Do you think that you have a G-spot? No? Oh well, I guess then it doesn’t really exist!

If the above sounds like a big leap in logic to you, then you are not alone. There has been so much buzz lately about the new study put out recently by researchers at King’s College London that I just had to check it out. After reading through their article in the recent edition of the Journal of Sexual Medicine, I was very disturbed by the liberties they took in their assumptions. Because of this, I wanted to deconstruct their study here for you and give you the real story.

First of all, this study was not based on anatomical study, physiological tests, or histological or biochemical examination. This study was a survey study, which means they only asked women questions. They focused on twins – identical (monozygotic – MZ) and fraternal (dizygotic – DZ) to see if they would give similar responses to the question “Do you believe you have a so called G-spot, a small area the size of a 20p coin on the front wall of your vagina that is sensitive to deep pressure?” Since they found that about half of the time, twins gave the same answer (either “yes” or “no”) and about half of the time, twins gave different answers, they concluded that there was no genetic base for self-reporting having a G-spot. (So far, so good.)

But they took this way too far when they stated that: “This supports the argument that a self-reported G-spot — the popular conception of the G-spot — does not appear to exist.” They go on to say: “Our main conclusion is that there is no genetic basis to the self-reported G-spot, suggesting that the G-spot is rather a perception caused by non-physiological factors that can cause a heightened sexual sensation.” This means that they are suggesting that just because twins can’t agree on their opinion of whether they have a G-spot or not, that if we think we have one, it must just be in our minds. They also self-proclaim their study to be a “substantial contribution to the current debate on the existence of the G-spot.” I agree that it is contributing to debate, but not to scientific evidence.

I think it is incorrect and irresponsible to suggest that the G-spot is “a perception caused by non-physiological factors” when there were no physiological studies done. Their goal was not to actually see if the G-spot exists, but to see if women perceive themselves to have one. They then use twins, falsely concluding that if both individuals in a set of twins report the same perception, that it has a genetic basis. But awareness does not equal existence. Many people are not aware of their Ligament of Treitz, but this does not mean they don’t have one. They cannot scientifically make the jump from a self-report study to physical and anatomical evidence. That is not how science works.

They also go on to make some very silly conclusions about G-spots and orgasms. They expect that “if there was a G-spot, then it is reasonable to expect that women reporting one would have a higher rate of orgasm through penetration.” How is it that they came to this assumption? This would mean that simply having vaginal penetration would automatically stimulate the G-spot enough for women to have an orgasm each time. But are they not aware that certain positions and angles are more conducive to stimulation of the G-spot than others? Maybe these women are not having sex in those positions or at those angles? Maybe they just have more orgasms from clitoral stimulation? There’s nothing wrong about these differences.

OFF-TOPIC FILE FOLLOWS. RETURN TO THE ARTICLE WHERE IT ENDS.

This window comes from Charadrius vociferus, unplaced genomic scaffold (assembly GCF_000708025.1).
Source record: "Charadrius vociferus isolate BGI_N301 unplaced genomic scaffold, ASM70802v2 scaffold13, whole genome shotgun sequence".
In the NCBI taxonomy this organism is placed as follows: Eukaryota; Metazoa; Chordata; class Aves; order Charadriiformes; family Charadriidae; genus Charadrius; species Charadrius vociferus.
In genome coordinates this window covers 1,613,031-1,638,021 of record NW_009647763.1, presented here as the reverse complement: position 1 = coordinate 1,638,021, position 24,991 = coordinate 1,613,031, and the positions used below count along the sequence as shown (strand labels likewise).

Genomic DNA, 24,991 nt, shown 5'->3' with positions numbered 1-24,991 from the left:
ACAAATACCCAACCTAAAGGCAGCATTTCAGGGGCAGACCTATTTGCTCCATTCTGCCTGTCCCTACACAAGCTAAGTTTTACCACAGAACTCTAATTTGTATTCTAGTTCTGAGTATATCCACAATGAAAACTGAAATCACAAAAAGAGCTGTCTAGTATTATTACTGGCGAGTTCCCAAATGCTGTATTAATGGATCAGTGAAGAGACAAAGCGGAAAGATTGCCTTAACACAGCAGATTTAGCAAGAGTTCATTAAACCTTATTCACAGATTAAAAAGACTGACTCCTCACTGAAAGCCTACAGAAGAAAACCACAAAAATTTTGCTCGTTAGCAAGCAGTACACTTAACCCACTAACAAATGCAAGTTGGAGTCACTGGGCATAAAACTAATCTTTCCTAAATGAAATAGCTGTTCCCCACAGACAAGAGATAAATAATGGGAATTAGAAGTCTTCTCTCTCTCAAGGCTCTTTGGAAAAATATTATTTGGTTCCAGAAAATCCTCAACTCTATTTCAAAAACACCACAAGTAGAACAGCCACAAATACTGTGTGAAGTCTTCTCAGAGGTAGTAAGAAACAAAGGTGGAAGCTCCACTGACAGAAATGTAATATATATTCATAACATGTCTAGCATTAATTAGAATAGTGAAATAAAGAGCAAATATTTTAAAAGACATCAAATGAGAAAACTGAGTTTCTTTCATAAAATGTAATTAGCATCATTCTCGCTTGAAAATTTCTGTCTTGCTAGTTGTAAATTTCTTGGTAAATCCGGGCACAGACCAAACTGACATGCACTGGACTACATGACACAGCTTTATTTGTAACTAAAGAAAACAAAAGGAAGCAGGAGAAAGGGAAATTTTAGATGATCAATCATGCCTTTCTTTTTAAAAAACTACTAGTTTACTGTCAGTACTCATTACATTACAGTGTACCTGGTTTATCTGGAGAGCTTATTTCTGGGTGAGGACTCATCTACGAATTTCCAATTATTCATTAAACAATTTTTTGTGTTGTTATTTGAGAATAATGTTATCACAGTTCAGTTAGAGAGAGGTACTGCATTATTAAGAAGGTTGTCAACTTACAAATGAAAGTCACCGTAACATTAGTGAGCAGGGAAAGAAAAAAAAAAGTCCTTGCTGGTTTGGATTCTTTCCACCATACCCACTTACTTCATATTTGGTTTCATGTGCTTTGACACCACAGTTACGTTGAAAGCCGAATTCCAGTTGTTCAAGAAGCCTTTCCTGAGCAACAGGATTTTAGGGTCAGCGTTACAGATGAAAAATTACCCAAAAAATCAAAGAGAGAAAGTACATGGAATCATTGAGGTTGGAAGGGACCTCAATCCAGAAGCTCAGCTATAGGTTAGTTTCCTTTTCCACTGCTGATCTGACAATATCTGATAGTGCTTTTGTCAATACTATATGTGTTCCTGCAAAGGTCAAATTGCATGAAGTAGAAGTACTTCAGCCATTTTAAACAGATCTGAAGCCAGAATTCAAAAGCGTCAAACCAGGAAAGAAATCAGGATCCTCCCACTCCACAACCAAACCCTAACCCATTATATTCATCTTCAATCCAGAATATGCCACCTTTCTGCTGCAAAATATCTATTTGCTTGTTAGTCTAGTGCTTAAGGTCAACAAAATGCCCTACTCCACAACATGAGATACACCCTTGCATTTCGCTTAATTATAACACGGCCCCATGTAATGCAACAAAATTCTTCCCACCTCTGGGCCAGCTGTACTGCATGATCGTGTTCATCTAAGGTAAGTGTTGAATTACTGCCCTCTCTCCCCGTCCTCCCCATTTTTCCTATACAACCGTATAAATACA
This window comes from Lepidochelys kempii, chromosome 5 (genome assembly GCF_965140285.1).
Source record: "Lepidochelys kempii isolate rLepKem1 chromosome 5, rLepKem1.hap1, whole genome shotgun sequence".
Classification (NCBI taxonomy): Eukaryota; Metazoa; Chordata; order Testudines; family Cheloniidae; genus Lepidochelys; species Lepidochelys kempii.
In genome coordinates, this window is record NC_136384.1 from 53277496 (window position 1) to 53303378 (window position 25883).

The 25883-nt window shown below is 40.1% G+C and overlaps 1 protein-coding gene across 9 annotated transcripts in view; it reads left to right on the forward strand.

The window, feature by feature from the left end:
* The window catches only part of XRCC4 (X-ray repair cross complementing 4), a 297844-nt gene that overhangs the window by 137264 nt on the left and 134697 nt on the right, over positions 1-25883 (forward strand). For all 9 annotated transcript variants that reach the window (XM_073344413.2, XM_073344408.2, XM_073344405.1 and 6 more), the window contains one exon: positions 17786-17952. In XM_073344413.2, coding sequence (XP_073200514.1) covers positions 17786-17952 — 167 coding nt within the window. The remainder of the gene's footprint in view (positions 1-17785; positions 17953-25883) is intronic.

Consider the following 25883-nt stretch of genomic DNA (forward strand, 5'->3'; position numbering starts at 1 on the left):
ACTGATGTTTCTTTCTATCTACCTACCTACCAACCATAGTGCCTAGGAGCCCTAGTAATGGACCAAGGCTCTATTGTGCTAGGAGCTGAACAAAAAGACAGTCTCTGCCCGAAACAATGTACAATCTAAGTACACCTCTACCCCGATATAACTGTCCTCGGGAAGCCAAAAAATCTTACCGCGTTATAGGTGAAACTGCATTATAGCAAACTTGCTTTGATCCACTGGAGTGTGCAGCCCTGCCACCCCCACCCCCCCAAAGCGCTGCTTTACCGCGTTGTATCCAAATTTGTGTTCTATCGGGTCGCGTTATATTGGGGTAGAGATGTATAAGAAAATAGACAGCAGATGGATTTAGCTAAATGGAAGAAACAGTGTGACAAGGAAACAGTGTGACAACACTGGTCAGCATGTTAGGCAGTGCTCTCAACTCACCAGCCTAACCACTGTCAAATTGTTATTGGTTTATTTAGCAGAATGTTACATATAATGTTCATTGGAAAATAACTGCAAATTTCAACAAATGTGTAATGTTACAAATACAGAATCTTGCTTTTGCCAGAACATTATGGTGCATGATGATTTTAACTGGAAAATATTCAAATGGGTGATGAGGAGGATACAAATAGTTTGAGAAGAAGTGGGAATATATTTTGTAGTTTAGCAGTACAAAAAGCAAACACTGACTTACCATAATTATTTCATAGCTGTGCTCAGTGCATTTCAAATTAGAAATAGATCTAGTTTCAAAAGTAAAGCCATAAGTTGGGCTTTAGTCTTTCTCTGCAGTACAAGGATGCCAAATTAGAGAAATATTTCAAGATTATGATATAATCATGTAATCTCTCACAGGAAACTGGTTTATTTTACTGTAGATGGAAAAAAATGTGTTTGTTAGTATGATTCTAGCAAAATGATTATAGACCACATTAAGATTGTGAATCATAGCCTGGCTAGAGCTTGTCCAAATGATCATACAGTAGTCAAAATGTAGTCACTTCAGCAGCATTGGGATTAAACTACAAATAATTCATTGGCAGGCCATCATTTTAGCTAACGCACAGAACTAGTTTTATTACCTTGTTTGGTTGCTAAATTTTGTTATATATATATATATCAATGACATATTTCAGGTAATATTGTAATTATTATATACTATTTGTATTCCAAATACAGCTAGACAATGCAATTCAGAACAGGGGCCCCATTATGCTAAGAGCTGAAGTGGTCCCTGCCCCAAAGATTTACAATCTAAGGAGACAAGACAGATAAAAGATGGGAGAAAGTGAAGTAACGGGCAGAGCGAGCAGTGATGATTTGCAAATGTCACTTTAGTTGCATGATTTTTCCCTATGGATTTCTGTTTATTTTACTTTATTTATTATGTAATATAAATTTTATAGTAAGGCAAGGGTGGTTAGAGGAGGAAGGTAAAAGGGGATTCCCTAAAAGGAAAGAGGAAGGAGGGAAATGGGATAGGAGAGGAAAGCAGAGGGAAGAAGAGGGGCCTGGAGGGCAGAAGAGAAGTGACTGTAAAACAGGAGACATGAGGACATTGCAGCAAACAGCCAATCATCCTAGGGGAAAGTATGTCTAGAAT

They also happened to notice that some women who reported not having a G-spot still had vaginal orgasms. Because of this, they state that this “provides legitimate grounds to further question its existence.” They completely ignore the fact that women can have vaginal orgasms by stimulation of the cervix via the hypogastric and pelvic nerves. That doesn’t mean they don’t have a G-spot. They may just be having vaginal orgasms with deeper penetration instead of with G-spot stimulation. C’mon people! Be real! (real scientists, that is!)

The Times Online (UK) wrote “Andrea Burri, who led the research, said she was anxious to remove feelings of “inadequacy or underachievement” that might affect women who feared they lacked a G-spot. “It is rather irresponsible to claim the existence of an entity that has never really been proven and pressurise women — and men, too,” she said. “ Was she approaching this with a bias? This quote suggests that she fashioned a study and presented her results to confirm her directive, rather than draw logical and appropriate conclusions from her data. Unfortunately (for her, but not for us), her study does not disprove the existence of the G-spot.

Although I believe that trying to reduce women’s anxiety (and men’s too) about sexual performance and adequacy is an important goal, making these sweeping assumptions without physical evidence is not the way to do it. Instead, I believe that the way to reduce people’s anxiety about sex is proper sex education, access to information, open-mindedness, and acceptance of the great variety of experiences that exists. These will do much more to advance our knowledge and our experience of sex, which has come a long way – but still has far to go.

There are some reasonable statements in their paper, such as “…it might be that objective measurement of anatomical variability is the only valid way to assess the actual existence of a G-spot.” and that “Future studies investigating the G-spot should focus on anatomical assessment methods….” So I stick by my statement that they should stop asking so many questions and actually stick their fingers into women’s vaginas if they really want to look for a G-spot. Otherwise, don’t bother me with your questions.

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